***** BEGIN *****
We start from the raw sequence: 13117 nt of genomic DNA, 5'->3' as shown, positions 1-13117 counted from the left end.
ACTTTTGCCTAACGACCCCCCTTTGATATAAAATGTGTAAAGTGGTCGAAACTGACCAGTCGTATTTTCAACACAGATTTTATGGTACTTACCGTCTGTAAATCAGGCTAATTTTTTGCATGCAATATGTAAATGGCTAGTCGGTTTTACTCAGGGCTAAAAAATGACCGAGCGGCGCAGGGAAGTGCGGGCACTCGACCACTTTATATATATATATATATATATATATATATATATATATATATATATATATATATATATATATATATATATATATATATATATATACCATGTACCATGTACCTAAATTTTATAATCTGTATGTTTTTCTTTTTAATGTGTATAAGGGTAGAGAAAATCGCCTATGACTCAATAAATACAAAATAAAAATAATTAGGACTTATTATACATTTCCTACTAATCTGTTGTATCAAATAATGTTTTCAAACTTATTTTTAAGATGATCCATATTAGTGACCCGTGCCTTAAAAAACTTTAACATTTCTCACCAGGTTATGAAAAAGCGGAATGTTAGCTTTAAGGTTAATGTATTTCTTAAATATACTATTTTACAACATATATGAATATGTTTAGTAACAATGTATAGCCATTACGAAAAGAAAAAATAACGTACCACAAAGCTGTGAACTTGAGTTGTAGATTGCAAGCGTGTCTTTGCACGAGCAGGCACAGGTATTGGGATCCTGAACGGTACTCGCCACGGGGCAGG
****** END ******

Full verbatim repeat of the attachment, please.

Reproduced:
We start from the raw sequence: 13117 nt of genomic DNA, 5'->3' as shown, positions 1-13117 counted from the left end.
ACTTTTGCCTAACGACCCCCCTTTGATATAAAATGTGTAAAGTGGTCGAAACTGACCAGTCGTATTTTCAACACAGATTTTATGGTACTTACCGTCTGTAAATCAGGCTAATTTTTTGCATGCAATATGTAAATGGCTAGTCGGTTTTACTCAGGGCTAAAAAATGACCGAGCGGCGCAGGGAAGTGCGGGCACTCGACCACTTTATATATATATATATATATATATATATATATATATATATATATATATATATATATATATATATATATATATATATATATATATACCATGTACCATGTACCTAAATTTTATAATCTGTATGTTTTTCTTTTTAATGTGTATAAGGGTAGAGAAAATCGCCTATGACTCAATAAATACAAAATAAAAATAATTAGGACTTATTATACATTTCCTACTAATCTGTTGTATCAAATAATGTTTTCAAACTTATTTTTAAGATGATCCATATTAGTGACCCGTGCCTTAAAAAACTTTAACATTTCTCACCAGGTTATGAAAAAGCGGAATGTTAGCTTTAAGGTTAATGTATTTCTTAAATATACTATTTTACAACATATATGAATATGTTTAGTAACAATGTATAGCCATTACGAAAAGAAAAAATAACGTACCACAAAGCTGTGAACTTGAGTTGTAGATTGCAAGCGTGTCTTTGCACGAGCAGGCACAGGTATTGGGATCCTGAACGGTACTCGCCACGGGGCAGG